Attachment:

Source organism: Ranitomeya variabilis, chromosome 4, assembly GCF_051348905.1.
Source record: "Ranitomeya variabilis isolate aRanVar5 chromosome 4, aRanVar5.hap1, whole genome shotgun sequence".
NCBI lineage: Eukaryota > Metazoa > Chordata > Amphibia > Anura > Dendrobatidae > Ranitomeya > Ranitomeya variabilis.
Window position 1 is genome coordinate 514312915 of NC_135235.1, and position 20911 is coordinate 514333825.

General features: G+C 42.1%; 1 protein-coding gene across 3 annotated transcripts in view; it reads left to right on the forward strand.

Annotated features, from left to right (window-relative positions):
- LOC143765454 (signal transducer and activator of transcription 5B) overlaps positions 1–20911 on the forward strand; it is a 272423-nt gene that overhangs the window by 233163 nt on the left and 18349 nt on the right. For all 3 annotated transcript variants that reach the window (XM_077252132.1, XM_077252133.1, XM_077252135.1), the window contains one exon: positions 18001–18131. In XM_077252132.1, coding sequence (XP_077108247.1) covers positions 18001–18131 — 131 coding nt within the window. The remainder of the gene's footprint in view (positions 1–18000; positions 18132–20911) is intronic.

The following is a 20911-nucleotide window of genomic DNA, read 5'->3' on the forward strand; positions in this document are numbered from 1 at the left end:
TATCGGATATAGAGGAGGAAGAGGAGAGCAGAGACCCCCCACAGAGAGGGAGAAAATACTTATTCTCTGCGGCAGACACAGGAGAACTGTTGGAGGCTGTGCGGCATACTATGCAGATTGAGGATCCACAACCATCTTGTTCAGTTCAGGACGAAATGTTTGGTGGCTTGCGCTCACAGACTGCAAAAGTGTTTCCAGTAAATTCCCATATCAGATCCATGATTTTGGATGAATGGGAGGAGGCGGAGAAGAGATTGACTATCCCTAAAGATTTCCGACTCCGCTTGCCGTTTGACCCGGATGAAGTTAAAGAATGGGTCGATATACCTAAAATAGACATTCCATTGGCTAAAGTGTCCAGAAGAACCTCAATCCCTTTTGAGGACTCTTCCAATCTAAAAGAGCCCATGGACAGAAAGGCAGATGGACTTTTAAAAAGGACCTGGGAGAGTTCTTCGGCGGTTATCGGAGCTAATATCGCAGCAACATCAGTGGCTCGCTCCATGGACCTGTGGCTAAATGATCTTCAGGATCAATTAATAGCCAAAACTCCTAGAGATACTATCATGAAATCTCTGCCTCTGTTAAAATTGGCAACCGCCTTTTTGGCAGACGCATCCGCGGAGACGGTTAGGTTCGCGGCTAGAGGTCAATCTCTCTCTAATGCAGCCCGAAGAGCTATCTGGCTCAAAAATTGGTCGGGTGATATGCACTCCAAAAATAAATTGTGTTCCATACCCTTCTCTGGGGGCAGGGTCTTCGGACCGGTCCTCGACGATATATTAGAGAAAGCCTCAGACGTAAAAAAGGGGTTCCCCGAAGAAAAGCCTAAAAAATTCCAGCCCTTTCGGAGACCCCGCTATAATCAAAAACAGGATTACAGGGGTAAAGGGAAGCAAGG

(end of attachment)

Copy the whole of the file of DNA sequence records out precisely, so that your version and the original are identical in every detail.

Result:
Source organism: Ranitomeya variabilis, chromosome 4, assembly GCF_051348905.1.
Source record: "Ranitomeya variabilis isolate aRanVar5 chromosome 4, aRanVar5.hap1, whole genome shotgun sequence".
NCBI lineage: Eukaryota > Metazoa > Chordata > Amphibia > Anura > Dendrobatidae > Ranitomeya > Ranitomeya variabilis.
Window position 1 is genome coordinate 514312915 of NC_135235.1, and position 20911 is coordinate 514333825.

General features: G+C 42.1%; 1 protein-coding gene across 3 annotated transcripts in view; it reads left to right on the forward strand.

Annotated features, from left to right (window-relative positions):
- LOC143765454 (signal transducer and activator of transcription 5B) overlaps positions 1–20911 on the forward strand; it is a 272423-nt gene that overhangs the window by 233163 nt on the left and 18349 nt on the right. For all 3 annotated transcript variants that reach the window (XM_077252132.1, XM_077252133.1, XM_077252135.1), the window contains one exon: positions 18001–18131. In XM_077252132.1, coding sequence (XP_077108247.1) covers positions 18001–18131 — 131 coding nt within the window. The remainder of the gene's footprint in view (positions 1–18000; positions 18132–20911) is intronic.

The following is a 20911-nucleotide window of genomic DNA, read 5'->3' on the forward strand; positions in this document are numbered from 1 at the left end:
TATCGGATATAGAGGAGGAAGAGGAGAGCAGAGACCCCCCACAGAGAGGGAGAAAATACTTATTCTCTGCGGCAGACACAGGAGAACTGTTGGAGGCTGTGCGGCATACTATGCAGATTGAGGATCCACAACCATCTTGTTCAGTTCAGGACGAAATGTTTGGTGGCTTGCGCTCACAGACTGCAAAAGTGTTTCCAGTAAATTCCCATATCAGATCCATGATTTTGGATGAATGGGAGGAGGCGGAGAAGAGATTGACTATCCCTAAAGATTTCCGACTCCGCTTGCCGTTTGACCCGGATGAAGTTAAAGAATGGGTCGATATACCTAAAATAGACATTCCATTGGCTAAAGTGTCCAGAAGAACCTCAATCCCTTTTGAGGACTCTTCCAATCTAAAAGAGCCCATGGACAGAAAGGCAGATGGACTTTTAAAAAGGACCTGGGAGAGTTCTTCGGCGGTTATCGGAGCTAATATCGCAGCAACATCAGTGGCTCGCTCCATGGACCTGTGGCTAAATGATCTTCAGGATCAATTAATAGCCAAAACTCCTAGAGATACTATCATGAAATCTCTGCCTCTGTTAAAATTGGCAACCGCCTTTTTGGCAGACGCATCCGCGGAGACGGTTAGGTTCGCGGCTAGAGGTCAATCTCTCTCTAATGCAGCCCGAAGAGCTATCTGGCTCAAAAATTGGTCGGGTGATATGCACTCCAAAAATAAATTGTGTTCCATACCCTTCTCTGGGGGCAGGGTCTTCGGACCGGTCCTCGACGATATATTAGAGAAAGCCTCAGACGTAAAAAAGGGGTTCCCCGAAGAAAAGCCTAAAAAATTCCAGCCCTTTCGGAGACCCCGCTATAATCAAAAACAGGATTACAGGGGTAAAGGGAAGCAAGG